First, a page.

1. This judgment will dispose of Civil Writ Petition No. 46 of 1979 also as the agreements in the two cases are identical. The questionfor decision raised in these two petitions is whether the agreements in question satisfy the requirements of Section 80-O of the I.T. Act, 1961.
2. The petitioner-company entered into an agreement on the 16th day of January, 1971, with M/s. G. L. Restaurants Ltd. having its registered office at 79/81, Mortimer Street, in the county of London. Some of the relevant clauses of the said agreement are as follows :
'(1) One of the objects of the Indian company is to act as managers and consultants to companies and other business concerns and undertakings engaged in any of the business of hotel, restaurant, cafe, tavern, refreshment room and lodging-house keepers especially outside India.
(3) Mr. Ghat and Mr. Lamba in their own right are experienced in the successful management of catering establishments in India and abroad.
(4) The English company. Mr. Ghai and Mr. Lamba and an Indian partnership firm by the name of Kwality Restaurant and Ice Cream Co. have been working an agreement since the year one thousand nine hundred and sixty-six in the running of Gaylord Restaurant in London on the understanding that the management of the English company would be under the overall supervision of Mr. Ghai and Mr. Lamba together with Mrs. Kaul.
(7) The Indian company is agreeable to and capable of rendering assistance in the running of restaurants and making available technical know-how for that purpose and the English company is interested in availing such assistance and utilising such technical know-how which is at the disposal of the Indian company.
(8) The English company in consideration of the Indian company having agreed to assist the English company in the manner mentioned hereinbefore and in view of the Indian company having agreed to place at the disposal of the English company services of its directors, Mr. Ghai and Lamba, on a part-time basis has agreed with the Indian company to pay to the Indian company certain of its profits and to reimburse the Indian company, Mr. Ghai and Mr. Lamba for the expenses incurred while performing their duties towards the English company.
(10) It is intended that the Indian company will be authorised to nominate two directors on the board of directors of the English company and that for the time being Mr. Ghai and Mr. Lamba shall be such directors and on the death or retirement of either of- thorn an alternative director shall only be appointed by agreement with the remainder of the Board.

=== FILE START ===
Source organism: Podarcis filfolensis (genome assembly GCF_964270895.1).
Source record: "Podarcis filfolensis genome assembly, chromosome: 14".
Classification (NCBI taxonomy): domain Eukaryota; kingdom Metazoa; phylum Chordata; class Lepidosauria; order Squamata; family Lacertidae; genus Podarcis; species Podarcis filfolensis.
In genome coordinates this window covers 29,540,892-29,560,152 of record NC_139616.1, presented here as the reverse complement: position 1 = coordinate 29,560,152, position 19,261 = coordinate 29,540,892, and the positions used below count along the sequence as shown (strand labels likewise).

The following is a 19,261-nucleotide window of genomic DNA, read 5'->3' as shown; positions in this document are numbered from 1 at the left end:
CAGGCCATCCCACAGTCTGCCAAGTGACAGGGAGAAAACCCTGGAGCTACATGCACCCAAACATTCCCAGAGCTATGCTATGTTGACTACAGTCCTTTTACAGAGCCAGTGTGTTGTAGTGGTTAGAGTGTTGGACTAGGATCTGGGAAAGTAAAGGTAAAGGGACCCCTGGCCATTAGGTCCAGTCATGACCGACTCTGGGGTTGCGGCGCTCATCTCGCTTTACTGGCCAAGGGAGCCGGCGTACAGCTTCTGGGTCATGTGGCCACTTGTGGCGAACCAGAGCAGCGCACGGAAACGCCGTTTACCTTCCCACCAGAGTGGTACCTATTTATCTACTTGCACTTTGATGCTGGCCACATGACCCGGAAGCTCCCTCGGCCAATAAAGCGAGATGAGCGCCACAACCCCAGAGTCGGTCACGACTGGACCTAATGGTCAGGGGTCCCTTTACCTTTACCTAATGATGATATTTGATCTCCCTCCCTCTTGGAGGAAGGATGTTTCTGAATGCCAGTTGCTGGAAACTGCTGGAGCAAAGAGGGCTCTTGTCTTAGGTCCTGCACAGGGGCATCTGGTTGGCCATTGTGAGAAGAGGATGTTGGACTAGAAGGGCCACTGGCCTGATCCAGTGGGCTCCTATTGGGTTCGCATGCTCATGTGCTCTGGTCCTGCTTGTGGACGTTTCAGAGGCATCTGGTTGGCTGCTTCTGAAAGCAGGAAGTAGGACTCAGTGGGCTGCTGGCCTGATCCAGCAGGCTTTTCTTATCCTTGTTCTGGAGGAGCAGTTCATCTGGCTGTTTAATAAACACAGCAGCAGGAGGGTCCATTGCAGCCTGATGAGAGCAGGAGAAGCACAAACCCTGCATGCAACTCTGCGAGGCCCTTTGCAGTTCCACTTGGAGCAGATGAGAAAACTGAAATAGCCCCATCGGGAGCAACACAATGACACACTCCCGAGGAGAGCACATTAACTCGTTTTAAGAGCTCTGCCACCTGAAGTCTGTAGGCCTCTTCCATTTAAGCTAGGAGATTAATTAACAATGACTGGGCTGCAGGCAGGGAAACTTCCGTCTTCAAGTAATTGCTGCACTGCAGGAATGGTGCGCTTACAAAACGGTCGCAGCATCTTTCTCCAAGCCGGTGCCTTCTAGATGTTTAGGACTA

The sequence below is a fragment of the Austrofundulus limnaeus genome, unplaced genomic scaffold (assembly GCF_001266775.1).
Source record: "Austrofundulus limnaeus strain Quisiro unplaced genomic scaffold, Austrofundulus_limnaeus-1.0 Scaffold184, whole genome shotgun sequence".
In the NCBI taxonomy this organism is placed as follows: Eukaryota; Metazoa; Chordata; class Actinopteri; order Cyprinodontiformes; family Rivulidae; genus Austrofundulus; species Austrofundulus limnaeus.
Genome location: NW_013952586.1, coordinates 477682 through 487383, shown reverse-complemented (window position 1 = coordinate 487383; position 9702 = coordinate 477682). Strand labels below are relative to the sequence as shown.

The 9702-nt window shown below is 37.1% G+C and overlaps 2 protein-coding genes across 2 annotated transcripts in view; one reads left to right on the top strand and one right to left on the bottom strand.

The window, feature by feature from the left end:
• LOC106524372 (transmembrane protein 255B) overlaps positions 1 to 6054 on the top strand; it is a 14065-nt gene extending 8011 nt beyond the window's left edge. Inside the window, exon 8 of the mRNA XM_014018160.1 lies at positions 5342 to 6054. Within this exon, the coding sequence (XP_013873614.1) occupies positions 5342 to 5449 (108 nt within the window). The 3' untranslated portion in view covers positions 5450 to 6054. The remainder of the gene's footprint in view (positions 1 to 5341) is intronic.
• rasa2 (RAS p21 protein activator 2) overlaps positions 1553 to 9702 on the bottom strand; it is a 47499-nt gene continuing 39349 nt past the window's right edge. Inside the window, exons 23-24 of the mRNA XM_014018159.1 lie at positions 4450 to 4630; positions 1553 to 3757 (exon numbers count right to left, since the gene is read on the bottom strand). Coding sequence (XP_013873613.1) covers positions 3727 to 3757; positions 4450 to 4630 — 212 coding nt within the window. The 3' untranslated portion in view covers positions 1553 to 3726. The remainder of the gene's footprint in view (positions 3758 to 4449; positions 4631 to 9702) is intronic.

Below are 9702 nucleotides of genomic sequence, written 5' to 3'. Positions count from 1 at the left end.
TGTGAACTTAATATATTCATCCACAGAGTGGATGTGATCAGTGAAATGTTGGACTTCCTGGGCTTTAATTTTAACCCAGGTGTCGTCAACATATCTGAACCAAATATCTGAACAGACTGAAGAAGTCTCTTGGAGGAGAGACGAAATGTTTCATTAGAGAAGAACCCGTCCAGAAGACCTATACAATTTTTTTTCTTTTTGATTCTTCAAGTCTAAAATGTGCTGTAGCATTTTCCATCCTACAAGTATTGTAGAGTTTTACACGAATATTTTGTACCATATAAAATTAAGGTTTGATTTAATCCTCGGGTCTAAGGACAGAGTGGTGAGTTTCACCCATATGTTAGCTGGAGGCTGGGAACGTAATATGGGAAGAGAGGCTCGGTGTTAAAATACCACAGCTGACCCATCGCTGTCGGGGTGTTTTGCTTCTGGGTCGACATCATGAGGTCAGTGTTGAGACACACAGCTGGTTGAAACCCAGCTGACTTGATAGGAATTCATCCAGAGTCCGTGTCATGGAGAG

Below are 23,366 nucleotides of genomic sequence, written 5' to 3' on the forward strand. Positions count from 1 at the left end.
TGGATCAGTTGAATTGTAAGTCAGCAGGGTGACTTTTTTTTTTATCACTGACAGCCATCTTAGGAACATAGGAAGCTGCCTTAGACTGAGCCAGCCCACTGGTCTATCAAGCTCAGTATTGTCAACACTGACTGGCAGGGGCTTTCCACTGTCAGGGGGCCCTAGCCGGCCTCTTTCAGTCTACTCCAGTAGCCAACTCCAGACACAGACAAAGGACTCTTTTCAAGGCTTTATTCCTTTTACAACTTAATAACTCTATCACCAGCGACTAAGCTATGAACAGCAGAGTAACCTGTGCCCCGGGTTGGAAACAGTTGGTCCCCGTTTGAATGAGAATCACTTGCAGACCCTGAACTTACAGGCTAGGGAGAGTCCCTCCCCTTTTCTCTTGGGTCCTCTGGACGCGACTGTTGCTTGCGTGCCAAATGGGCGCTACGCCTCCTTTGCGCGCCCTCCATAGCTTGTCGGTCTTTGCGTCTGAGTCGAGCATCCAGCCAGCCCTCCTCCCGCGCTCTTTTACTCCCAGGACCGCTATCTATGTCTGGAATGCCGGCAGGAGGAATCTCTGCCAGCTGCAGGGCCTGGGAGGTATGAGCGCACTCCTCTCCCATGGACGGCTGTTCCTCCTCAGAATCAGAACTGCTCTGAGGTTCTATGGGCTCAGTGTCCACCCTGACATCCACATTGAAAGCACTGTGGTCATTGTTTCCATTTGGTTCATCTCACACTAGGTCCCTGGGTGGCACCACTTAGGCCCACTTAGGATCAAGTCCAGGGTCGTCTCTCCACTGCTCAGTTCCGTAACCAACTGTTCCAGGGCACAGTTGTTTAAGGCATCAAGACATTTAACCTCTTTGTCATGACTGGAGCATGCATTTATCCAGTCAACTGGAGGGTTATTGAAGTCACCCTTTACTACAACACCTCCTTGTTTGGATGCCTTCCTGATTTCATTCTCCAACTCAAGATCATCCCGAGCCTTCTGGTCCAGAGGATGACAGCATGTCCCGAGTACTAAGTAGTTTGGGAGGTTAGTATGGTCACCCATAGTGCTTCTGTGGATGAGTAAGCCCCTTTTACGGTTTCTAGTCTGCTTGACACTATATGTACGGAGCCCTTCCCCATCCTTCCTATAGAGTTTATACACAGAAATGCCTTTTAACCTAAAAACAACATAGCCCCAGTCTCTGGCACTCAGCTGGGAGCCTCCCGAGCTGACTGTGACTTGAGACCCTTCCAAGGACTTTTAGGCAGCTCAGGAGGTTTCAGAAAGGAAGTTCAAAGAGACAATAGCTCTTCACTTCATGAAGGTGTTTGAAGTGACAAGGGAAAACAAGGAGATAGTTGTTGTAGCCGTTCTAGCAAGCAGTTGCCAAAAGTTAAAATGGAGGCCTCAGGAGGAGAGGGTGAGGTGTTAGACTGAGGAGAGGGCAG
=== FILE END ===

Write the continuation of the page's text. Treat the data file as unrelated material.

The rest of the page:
3. NOW THIS AGREEMENT WITNESSETH as follows :--
4. For the consideration aforesaid and in consideration of these presents and the agreement hereinbefore contained the English company, the Indian company and Mr. Ghai and Mr. Lamba for themselves and on behalf of the Indian company hereby mutually agree as follows:
1. The Indian company and/or Mr, Ghai and Lamba will use their best endeavors and their experience and expertise to promote and establish the English company in accordance with its memorandum and articles of association and in order to carry out their duties to the best advantage. Mr. Ghai and Mr. Lamba (or such substitutes as shall be nominated by the Indian company with the consent of Mrs. Kaul) together with, Mrs. Kaul shall have such powers and authority as shall be agreed from time to time including sole authority and final decision in all matters of major policy of the English company. In the absence of Mr. Ghai and Mr. Lamba, Mrs. Kaul shall exercise, management of the English company except in respect of major policy decisions which shall only be made in concurrence with Mr. Ghai and Mr. Lamba.
3. In return for the services rendered and to be rendered by the Indian company and Mr. Ghai and Mr. Lamba, the Indian company shall in every year bo entitled to twenty-five per cent. (25%) of the annual net profits of the English company (after charging the salary of the then secretary for the time being but before any directors' remuneration or appropriation of profits) payment to be made in the manner hereinafter set out.